2019 | dir: Quentin Tarantino | 2h 41m
To be perfectly upfront: I don't necessarily get excited for Tarantino films, but I do make a point of seeing them in the theatre. I can appreciate his approach to cinema but I don't often find myself revisiting like I used to. Pulp Fiction and Reservoir Dogs were Top Films of my youth and perhaps saturated my appetite for a long time to come. That being said, I love the attention to detail Tarantino puts into his films, and the originality of which he brings life to the big screen. I really enjoyed Once Upon a Time in Hollywood. Where his previous - The Hateful Eight - was an exercise in tension, Hollywood is on the surface, a slower, lighter, more escapist film that (of course) dabs into the brutal violence he's known for. Being somewhat unaware of the general plot beforehand certainly lent itself to my enjoyment of the film, but I would have to say I was fully invested throughout the (lengthy) run-time. The acting is incredible and the characters were vibrant and full of depth. Maybe I don't give Tarantino enough credit; at the very least I need to revisit his filmography as I truly appreciate the content he puts out there.
Score: 4 / 5 | IMDB | Letterboxd
1971 | dir: Mario Bava | 1h 25m
Inspired by my latest project to follow along with a horror podcast focusing on the history of slasher films, I ended up watching A Bay of Blood on a Sunday evening with popcorn in hand and an eagerness to focus on a foreign film; with subtitles, I find the temptation to look at my phone significantly reduced and I swear the forced focus enhances my experience (akin to watching a film in the theatre, really). With a slew of Argento films under my belt by now, I was excited that I would be watching my first Mario Bava film, but I left a bit disappointed. This is a good movie, without a doubt, but the pacing feels inconsistent, and I honestly found things a bit confusing. When the slashing starts, it really rolls, but there are long periods of inactivity, with the climax of the film petering out with an extraordinary amount of exposition. I'm sure the foreign names don't help as I tried to make sense of the explanation on what just happened (that is, the conclusion to who killed the heiress) but was pretty happy the film didn't overstay its welcome.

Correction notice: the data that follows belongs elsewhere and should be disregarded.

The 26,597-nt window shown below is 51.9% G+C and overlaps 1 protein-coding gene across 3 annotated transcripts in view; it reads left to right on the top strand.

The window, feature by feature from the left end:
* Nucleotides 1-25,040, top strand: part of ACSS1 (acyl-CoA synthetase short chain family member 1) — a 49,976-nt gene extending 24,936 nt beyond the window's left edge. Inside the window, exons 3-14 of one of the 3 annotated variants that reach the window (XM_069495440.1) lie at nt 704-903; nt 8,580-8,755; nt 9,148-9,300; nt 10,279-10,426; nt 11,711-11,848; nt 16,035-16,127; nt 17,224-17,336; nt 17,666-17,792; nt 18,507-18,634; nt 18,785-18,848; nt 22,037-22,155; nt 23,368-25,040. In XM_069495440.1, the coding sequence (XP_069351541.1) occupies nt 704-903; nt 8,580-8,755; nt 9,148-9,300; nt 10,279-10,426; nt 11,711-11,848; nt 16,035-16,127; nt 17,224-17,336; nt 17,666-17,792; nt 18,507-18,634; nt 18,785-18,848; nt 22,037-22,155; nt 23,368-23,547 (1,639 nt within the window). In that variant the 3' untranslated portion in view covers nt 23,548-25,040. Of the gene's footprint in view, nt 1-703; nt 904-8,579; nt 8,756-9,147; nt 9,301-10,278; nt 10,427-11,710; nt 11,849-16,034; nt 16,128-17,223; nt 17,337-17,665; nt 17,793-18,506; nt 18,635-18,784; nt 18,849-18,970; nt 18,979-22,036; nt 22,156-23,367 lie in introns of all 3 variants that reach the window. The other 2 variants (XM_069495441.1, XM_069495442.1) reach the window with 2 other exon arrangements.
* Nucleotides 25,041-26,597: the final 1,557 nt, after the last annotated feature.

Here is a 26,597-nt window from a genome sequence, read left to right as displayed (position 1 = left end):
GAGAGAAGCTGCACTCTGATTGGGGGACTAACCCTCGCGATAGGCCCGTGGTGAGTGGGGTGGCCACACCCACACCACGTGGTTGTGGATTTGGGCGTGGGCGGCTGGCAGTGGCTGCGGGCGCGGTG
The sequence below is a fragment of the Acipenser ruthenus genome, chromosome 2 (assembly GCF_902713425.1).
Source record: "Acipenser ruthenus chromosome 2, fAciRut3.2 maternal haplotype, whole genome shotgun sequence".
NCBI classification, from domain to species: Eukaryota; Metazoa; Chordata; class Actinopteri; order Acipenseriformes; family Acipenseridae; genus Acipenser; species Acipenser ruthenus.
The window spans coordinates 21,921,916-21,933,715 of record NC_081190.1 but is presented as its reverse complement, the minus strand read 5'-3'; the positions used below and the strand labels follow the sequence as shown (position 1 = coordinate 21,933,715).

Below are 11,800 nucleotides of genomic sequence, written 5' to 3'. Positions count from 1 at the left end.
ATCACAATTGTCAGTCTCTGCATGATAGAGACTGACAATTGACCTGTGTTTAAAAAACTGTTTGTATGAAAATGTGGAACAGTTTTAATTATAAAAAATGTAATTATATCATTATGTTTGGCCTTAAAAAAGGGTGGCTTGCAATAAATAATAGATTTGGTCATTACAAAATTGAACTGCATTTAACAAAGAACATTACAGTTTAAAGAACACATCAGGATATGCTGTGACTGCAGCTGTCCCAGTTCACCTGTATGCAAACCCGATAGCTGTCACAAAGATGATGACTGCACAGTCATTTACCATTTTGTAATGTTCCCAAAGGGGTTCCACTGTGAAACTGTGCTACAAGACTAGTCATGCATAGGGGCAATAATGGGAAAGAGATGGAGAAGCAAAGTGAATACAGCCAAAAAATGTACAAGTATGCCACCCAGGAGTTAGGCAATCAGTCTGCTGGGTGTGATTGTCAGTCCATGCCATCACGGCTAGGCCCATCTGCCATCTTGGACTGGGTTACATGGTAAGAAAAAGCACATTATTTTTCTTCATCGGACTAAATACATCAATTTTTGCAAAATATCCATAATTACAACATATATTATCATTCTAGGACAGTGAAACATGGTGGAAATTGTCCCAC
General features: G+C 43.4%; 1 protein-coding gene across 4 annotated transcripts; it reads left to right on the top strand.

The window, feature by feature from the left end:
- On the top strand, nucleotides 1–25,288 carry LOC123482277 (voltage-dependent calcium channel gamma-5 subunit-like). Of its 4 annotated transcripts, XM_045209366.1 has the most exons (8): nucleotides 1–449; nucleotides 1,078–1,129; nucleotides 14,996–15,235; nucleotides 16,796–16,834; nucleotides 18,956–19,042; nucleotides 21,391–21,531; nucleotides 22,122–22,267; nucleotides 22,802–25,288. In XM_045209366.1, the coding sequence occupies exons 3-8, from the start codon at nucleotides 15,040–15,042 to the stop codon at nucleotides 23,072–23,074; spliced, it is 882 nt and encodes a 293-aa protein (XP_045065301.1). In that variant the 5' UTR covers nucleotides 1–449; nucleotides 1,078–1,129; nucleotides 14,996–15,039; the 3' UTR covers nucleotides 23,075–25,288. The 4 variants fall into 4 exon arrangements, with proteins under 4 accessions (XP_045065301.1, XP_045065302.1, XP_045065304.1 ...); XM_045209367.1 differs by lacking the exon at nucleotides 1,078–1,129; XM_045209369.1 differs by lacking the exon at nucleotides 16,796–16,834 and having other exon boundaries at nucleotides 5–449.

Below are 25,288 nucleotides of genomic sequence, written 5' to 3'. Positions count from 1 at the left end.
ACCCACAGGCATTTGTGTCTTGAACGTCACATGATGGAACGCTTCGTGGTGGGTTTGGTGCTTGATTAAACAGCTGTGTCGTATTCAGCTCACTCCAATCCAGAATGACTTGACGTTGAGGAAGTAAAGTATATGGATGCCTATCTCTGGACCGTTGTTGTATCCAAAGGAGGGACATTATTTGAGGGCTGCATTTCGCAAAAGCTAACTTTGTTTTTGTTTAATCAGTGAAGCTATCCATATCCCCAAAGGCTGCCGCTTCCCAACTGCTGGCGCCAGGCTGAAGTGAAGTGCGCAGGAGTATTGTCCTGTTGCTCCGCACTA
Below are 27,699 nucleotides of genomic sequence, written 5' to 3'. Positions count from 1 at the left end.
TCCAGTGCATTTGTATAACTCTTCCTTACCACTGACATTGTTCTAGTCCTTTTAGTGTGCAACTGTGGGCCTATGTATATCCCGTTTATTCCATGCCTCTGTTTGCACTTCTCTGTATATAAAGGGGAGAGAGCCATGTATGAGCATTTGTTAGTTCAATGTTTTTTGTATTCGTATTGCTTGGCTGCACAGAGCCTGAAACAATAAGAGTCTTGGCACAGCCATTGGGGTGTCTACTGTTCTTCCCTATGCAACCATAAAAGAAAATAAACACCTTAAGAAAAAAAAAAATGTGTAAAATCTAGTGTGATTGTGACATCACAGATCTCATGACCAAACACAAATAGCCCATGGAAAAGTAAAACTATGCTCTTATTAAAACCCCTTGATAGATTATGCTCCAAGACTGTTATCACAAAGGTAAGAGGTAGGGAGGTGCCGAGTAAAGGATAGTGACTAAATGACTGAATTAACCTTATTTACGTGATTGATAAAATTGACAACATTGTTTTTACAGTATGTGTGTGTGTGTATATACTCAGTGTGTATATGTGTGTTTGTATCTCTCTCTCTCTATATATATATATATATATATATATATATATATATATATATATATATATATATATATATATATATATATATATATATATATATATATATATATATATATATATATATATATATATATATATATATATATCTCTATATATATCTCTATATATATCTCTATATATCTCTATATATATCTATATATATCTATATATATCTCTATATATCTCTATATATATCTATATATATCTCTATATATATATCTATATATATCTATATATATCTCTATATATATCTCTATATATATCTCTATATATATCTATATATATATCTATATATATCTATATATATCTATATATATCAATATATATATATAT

Score: 2.5 / 5 | IMDB | Letterboxd
1984 | dir: Various | 1h 13m
Also known as Ragewar, this film was truly unexpected: a magician/wizard/demon brings our hero to another realm where setups up seven challenges that must be passed in order to save the hero's girlfriend, all the while using his "technology" which he keeps referring to as a form of magic. He's not wrong, really. Our protagonist is dealing with a jealous girlfriend as he spends entirely way too much time with his artificial intelligence creation, but it's this AI that they must depend on to survive. As the credits begin, you notice there are no fewer than seven directors: this is because the film has seven challenges and each segment is directed by a different person and will vary wildly in quality. For an already short run time, these pieces don't have any time to develop, so they are often wrapped up quickly, confusingly and laughably. It's an enjoyable and fun watch with friends though.
Score: 1 / 5 | IMDB | Letterboxd
1970 | dir: Dario Argento | 1h 36m
I'm always enthralled with these giallo entries, yet I'm not sure if that's because they are good films, or that the genre is still fresh to me. After delving into Arrow Video's catalog, I've really fallen in love with these whodunnit mystery thrillers and Plumage did not disappoint. Credited as one of the earliest of the giallo genre, The Bird with the Crystal Plumage follows an American author who witnesses an attempted murder while living in Rome and goes on to throw himself fully into the investigation of who the assailant is. I may write a more in-depth piece on this for the site as there are many interesting things to discuss, including where this film sits in its influence on future entries in the genre, and the little takeaways that keep me smiling (e.g. Argento's insistence on dubbing all dialog, and the police's nonchalant attitude to letting a civilian becoming so involved with an active investigation).